Pride Walk with colleagues from NGO SAATHII where he was a volunteer; above
right 
 with actor Purab Kohli at a screening of My Brother Nikhil organized

by SAATHII at Gorky Sadan, Kolkata, 2005 (photos courtesy SAATHII)

As a teenager, Arunabha, unlike many straight (heterosexually oriented) men, was quite relaxed about his brother’s gay friends hitting on him. Because his brother himself was so much involved with the queer rights movement in Kolkata, Arunabha too at a young age got drawn into the movement. He started off as a volunteer for queer film festivals and went on to become a core member of the Kolkata Rainbow Pride Festival, an open collective of individuals, networks and organizations, which uses a variety of art forms, media and mass awareness activities to generate dialogue on gender and sexuality. He also helped NGOs organize a number of queer community events on health and human rights issues that reached out to the larger public, and this possibly sparked off an interest in event management as well.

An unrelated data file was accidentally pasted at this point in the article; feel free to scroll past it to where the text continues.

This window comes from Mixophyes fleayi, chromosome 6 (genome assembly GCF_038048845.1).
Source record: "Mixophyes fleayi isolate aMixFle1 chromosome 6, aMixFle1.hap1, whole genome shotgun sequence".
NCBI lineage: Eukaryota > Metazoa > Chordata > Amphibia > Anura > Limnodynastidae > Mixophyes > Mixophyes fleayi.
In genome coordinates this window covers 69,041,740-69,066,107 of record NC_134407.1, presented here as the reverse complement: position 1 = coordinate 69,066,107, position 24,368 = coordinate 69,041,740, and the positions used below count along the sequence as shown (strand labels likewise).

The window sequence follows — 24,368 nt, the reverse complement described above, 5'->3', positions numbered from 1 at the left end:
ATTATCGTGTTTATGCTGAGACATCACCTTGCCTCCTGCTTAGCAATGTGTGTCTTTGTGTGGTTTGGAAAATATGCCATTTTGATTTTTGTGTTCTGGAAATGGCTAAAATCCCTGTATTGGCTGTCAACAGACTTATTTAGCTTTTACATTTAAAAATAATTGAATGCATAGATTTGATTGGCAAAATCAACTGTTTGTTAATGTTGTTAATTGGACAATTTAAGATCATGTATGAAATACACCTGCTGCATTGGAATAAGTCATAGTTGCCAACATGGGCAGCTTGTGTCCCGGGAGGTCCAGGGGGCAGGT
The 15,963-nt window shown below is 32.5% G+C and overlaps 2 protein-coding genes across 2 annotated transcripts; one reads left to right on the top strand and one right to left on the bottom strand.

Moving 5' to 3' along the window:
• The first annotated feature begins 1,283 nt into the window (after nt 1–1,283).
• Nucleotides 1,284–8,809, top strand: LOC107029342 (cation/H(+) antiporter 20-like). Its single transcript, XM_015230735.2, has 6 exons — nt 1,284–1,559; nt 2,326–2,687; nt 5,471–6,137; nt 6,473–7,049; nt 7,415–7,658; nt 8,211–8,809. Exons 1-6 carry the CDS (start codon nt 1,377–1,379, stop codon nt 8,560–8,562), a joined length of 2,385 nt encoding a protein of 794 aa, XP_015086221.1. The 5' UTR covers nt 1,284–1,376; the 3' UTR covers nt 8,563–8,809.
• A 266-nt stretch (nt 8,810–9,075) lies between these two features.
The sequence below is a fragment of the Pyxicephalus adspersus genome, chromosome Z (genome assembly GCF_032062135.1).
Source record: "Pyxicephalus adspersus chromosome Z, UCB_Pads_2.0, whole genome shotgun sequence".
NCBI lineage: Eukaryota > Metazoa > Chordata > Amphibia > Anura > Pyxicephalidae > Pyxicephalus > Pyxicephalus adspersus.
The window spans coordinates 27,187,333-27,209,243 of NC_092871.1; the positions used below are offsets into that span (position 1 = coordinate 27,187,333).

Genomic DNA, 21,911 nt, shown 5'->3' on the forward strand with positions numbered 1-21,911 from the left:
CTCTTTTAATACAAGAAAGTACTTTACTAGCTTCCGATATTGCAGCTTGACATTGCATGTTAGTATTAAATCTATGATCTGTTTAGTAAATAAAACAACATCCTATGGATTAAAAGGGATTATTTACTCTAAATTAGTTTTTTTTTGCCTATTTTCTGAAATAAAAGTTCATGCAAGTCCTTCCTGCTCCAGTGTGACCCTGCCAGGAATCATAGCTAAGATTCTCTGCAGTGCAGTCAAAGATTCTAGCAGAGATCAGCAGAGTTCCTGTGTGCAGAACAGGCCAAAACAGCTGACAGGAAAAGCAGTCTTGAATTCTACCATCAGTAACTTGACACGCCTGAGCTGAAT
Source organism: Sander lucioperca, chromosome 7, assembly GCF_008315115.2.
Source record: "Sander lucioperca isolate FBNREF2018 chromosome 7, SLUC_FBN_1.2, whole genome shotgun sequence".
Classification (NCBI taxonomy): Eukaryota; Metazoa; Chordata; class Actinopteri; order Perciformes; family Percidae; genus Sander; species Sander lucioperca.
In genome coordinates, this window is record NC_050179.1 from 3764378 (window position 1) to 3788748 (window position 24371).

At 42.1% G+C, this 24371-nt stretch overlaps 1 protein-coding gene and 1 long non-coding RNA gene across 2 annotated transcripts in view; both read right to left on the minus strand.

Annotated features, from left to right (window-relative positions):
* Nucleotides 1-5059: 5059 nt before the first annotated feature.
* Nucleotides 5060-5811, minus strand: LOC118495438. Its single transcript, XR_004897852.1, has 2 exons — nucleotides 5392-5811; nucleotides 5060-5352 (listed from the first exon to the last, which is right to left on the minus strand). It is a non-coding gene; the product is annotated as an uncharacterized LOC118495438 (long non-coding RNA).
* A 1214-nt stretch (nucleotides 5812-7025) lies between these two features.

Arunabha with his brother Anupam (left)
Photo credit: Kallol Nath
When asked if he ever has issues with his brother’s sexual orientation, Arunabha’s instant reply is no. He respects and supports him for what he is. He has a curious choice of words for his brother – ‘situational’ – sometimes he appears to be like most men are, at other times he is feminine. But that doesn’t make a difference to Arunabha. He remembers the time when his brother was the sole earning member of the family and the sacrifices his brother made to bring him up. He values his brother’s influence in forming his perspective of life.